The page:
On February 7, 2017, the Chief Justice initiated contempt of court proceedings against sitting Calcutta high court judge CS Karnan. This development is unique and has never before happened in Indian history.
Contempt of court
Contempt of court is the act of disobeying the being disrespectful towards a court of law and its officers. This could be in the form of behaviour which defies the authority, justice, and dignity of the court.
Only a few weeks ago, former Supreme Court judge Markandey Katju offered an apology to the SC to escape contempt of court charges over his comments on a 15 September 2016 judgment that had set aside the death penalty for the convict in Kerala’s Soumya rape-murder case. Contempt of court charges are a way that the Supreme Court maintains the dignity and integrity of the court.
Contempt of court in India
In India contempt of court is of two types, governed by the Contempt of Courts Act, 1971:
- Civil Contempt Under Section 2(b) of the Act: civil contempt has been defined as wilful disobedience to any judgment, decree, direction, order, writ or other processes of a court or wilful breach of an undertaking given to a court.
- Criminal Contempt Under Section 2(c) of the Act: criminal contempt has been defined as the publication (whether by words, spoken or written, or by signs, or by visible representation, or otherwise) of any matter or the doing of any other act whatsoever which:
- Scandalises or tends to scandalise, or lowers or tends to lower the authority of, any court, or
- Prejudices, or interferes or tends to interfere with the due course of any judicial proceeding, or
- Interferes or tends to interfere with, or obstructs or tends to obstruct, the administration of justice in any other manner. (a) ‘High Court’ means the high court for a state or a union territory and includes the court of the judicial commissioner in any union territory.
Chief Justice JS Khekar’s charges
The Chief Justice initiated contempt of court proceedings Calcutta High Court judge CS Karnan for continuously levelling allegations against the Madras HC Chief Justice and other judges.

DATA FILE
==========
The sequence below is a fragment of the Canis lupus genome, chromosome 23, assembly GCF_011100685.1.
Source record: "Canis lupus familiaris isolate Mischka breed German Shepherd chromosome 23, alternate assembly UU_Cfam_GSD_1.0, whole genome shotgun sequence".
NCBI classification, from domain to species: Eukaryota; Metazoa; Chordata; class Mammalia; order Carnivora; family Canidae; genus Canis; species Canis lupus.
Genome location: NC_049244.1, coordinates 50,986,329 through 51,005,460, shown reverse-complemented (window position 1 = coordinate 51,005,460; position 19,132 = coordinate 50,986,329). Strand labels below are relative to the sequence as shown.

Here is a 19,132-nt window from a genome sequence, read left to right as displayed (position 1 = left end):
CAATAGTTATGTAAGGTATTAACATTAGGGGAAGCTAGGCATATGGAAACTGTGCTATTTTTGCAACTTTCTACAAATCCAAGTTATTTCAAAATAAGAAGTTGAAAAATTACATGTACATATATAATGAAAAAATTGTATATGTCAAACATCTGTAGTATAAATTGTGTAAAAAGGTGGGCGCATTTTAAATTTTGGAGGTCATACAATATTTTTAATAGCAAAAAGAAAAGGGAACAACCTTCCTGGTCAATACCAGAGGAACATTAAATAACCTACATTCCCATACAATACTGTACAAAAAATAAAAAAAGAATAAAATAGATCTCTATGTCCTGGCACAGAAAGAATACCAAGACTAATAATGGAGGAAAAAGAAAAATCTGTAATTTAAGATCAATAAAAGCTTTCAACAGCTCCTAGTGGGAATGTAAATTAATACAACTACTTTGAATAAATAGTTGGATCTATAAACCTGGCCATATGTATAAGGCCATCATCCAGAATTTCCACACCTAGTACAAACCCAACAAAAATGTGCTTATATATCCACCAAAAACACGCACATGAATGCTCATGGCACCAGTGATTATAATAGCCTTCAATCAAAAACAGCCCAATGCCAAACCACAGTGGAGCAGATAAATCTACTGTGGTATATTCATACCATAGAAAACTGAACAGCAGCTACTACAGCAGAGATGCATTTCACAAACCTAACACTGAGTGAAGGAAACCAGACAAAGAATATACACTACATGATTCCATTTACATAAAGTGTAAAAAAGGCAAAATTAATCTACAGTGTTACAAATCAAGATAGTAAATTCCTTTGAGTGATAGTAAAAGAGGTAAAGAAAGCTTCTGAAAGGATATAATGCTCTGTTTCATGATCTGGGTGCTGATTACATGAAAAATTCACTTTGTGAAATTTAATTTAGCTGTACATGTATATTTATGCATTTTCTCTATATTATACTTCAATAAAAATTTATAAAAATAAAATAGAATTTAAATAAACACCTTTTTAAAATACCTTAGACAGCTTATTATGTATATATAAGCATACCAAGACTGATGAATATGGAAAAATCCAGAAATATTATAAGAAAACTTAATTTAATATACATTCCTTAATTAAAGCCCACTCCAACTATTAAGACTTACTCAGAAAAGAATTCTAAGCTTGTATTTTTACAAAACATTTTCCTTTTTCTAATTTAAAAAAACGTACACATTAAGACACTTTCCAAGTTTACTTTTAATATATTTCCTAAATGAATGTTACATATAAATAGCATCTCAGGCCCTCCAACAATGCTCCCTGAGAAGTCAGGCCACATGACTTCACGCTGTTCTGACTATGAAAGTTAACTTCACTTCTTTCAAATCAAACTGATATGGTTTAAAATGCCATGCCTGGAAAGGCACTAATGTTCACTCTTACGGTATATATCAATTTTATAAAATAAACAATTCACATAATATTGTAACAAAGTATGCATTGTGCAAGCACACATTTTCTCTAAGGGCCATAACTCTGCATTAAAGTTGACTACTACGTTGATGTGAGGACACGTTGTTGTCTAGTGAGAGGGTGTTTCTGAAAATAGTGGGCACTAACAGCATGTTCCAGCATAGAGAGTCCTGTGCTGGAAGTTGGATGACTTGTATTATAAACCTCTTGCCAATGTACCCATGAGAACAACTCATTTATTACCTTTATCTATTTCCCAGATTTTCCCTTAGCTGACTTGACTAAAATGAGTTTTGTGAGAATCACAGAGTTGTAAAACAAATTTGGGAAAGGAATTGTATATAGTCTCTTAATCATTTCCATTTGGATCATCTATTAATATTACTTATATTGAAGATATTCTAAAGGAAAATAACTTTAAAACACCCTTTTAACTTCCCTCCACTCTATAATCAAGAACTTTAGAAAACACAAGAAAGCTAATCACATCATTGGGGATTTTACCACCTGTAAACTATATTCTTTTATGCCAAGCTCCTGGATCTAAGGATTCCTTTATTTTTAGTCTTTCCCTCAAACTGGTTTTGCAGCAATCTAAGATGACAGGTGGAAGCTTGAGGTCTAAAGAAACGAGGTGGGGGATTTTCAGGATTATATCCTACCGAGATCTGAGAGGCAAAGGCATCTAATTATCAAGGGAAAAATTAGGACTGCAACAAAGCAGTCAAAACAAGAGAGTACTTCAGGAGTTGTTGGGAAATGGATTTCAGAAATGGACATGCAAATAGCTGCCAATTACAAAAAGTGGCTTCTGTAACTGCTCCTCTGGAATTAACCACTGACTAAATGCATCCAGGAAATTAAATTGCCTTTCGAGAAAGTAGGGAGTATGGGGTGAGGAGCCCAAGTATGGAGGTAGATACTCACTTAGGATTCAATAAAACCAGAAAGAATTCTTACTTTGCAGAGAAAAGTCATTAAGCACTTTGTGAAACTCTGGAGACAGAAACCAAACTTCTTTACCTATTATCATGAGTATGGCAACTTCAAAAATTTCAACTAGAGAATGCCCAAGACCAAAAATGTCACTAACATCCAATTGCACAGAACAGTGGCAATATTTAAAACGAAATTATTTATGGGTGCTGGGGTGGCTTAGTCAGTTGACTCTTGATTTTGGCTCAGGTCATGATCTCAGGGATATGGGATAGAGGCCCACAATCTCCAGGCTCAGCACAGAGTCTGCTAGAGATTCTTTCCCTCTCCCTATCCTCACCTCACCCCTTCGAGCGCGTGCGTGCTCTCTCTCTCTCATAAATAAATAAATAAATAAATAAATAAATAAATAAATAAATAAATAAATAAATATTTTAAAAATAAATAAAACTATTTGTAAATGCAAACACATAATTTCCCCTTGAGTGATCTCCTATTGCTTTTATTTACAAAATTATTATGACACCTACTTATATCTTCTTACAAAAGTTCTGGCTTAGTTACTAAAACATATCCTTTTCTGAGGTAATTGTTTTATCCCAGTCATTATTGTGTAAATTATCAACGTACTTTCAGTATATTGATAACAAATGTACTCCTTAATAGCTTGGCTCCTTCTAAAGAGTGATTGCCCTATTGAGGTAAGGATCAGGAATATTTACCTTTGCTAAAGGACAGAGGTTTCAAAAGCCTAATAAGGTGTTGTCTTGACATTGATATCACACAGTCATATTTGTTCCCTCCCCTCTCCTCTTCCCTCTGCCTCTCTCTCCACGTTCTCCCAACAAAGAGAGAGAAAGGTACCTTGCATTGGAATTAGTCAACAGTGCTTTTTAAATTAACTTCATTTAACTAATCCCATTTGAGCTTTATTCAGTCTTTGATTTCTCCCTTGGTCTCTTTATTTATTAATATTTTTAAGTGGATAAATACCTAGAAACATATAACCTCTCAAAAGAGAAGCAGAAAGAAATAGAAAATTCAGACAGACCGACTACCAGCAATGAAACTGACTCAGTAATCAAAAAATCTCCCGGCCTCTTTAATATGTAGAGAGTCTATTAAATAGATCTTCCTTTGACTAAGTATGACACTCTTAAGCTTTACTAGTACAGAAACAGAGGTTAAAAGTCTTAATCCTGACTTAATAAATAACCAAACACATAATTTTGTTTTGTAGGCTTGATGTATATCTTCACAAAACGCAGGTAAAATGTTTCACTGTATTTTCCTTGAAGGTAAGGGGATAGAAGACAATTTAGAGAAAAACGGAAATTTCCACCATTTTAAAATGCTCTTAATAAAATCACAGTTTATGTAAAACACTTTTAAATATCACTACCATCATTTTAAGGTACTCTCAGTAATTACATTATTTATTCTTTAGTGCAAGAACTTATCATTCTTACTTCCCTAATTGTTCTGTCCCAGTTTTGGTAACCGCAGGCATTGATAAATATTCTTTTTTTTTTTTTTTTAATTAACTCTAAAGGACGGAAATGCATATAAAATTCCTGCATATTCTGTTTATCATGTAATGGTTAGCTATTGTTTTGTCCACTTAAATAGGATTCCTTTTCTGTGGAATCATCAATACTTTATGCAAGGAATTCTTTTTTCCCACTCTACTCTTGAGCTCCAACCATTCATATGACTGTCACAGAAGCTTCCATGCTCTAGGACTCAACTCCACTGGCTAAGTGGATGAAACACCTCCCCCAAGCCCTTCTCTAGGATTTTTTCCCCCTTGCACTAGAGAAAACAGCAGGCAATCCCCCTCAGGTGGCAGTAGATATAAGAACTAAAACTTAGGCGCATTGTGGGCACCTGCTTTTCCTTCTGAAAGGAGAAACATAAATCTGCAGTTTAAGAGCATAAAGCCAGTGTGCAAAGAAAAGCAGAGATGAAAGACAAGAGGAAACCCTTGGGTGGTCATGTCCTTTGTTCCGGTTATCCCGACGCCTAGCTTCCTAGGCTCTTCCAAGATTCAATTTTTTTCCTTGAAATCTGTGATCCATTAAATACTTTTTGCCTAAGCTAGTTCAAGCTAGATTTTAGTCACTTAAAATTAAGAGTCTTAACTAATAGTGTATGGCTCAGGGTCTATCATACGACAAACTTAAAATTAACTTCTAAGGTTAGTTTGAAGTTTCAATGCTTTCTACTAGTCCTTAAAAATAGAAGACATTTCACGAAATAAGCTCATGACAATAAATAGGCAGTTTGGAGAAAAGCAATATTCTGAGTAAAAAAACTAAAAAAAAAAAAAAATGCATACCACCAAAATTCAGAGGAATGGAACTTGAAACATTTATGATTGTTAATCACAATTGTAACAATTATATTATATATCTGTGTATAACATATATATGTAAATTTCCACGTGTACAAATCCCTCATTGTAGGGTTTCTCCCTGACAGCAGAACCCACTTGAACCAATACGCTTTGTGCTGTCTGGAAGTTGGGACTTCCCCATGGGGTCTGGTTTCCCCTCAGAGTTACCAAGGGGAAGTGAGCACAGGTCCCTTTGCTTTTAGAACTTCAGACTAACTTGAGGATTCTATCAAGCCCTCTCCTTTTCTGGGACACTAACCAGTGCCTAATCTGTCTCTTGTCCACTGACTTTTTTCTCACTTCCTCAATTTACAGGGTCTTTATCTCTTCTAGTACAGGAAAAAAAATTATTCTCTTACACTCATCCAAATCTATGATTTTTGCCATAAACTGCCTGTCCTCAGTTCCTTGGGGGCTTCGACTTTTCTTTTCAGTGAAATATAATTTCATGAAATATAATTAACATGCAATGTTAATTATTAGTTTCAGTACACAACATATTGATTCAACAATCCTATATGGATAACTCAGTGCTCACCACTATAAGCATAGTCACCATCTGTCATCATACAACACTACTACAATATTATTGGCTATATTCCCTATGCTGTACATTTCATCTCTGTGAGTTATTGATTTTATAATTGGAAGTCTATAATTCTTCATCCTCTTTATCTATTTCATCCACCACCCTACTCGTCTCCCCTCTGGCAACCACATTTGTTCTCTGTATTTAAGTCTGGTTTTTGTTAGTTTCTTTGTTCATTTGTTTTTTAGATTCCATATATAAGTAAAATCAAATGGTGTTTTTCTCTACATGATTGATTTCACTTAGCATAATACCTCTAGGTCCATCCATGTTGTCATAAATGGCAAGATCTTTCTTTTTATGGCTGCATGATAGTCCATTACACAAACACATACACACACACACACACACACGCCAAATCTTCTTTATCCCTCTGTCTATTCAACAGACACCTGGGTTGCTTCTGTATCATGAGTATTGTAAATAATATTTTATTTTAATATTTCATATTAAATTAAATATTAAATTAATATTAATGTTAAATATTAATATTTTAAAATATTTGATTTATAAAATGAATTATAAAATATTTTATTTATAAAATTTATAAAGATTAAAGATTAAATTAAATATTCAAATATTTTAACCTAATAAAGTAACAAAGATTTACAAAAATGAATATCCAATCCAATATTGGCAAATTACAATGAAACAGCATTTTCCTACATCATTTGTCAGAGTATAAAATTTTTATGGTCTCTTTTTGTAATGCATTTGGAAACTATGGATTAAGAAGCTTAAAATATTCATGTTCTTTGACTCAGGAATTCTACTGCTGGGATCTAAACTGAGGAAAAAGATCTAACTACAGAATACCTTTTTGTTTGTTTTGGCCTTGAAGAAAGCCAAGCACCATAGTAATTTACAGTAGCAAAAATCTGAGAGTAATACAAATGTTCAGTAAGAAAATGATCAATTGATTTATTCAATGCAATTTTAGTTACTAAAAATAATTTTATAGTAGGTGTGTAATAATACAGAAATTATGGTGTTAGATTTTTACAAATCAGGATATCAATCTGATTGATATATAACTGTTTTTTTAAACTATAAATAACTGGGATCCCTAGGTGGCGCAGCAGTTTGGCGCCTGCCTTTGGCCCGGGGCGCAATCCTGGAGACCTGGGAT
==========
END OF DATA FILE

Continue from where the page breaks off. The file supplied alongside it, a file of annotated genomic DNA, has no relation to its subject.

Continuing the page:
The proceedings will take place on Wednesday, February 8. The case will be heard by a bench headed by the Chief Justice himself.
In 2015, Karnan had threatened contempt proceedings against Chief Justice of Madras High Court, Sanjay Kaul. Karnan had accused Kaul of interfering in his judicial work and accused caste bias against him, alleging that Kaul discriminated against him because he was a Dalit. Karnan had also sought a CBI probe into the educational qualifications of another High Court Judge. These developments had plunged the Madras High Court into crisis.
Removal of judges in India
According to the Constitution, a removal motion passed by a two-thirds majority in both Houses of Parliament can remove a judge of the Supreme Court or a High Court.
The removal of judges is regulated by the Judges (Inquiry) Act, 1968. While such motions have been introduced thrice in history, they have never resulted in a judge’s removal.
- A removal motion against Justice V Ramaswami was defeated in Parliament in May 1993 with the help of abstaining Congress MPs.
- Sikkim HC Chief Justice P D Dinakaran resigned in July 2011 ahead of the initiation of a removal motion against him in the Rajya Sabha.
- Justice Soumitra Sen of the Calcutta HC argued his case unsuccessfully before the Rajya Sabha which passed the motion for his removal, but Sen resigned before the Lok Sabha could take up the motion.
The future course
The proceedings will take place on Wednesday, February 8. If Karnan is found guilty and sent to jail, his sacking as a High Court judge is subject to Parliament.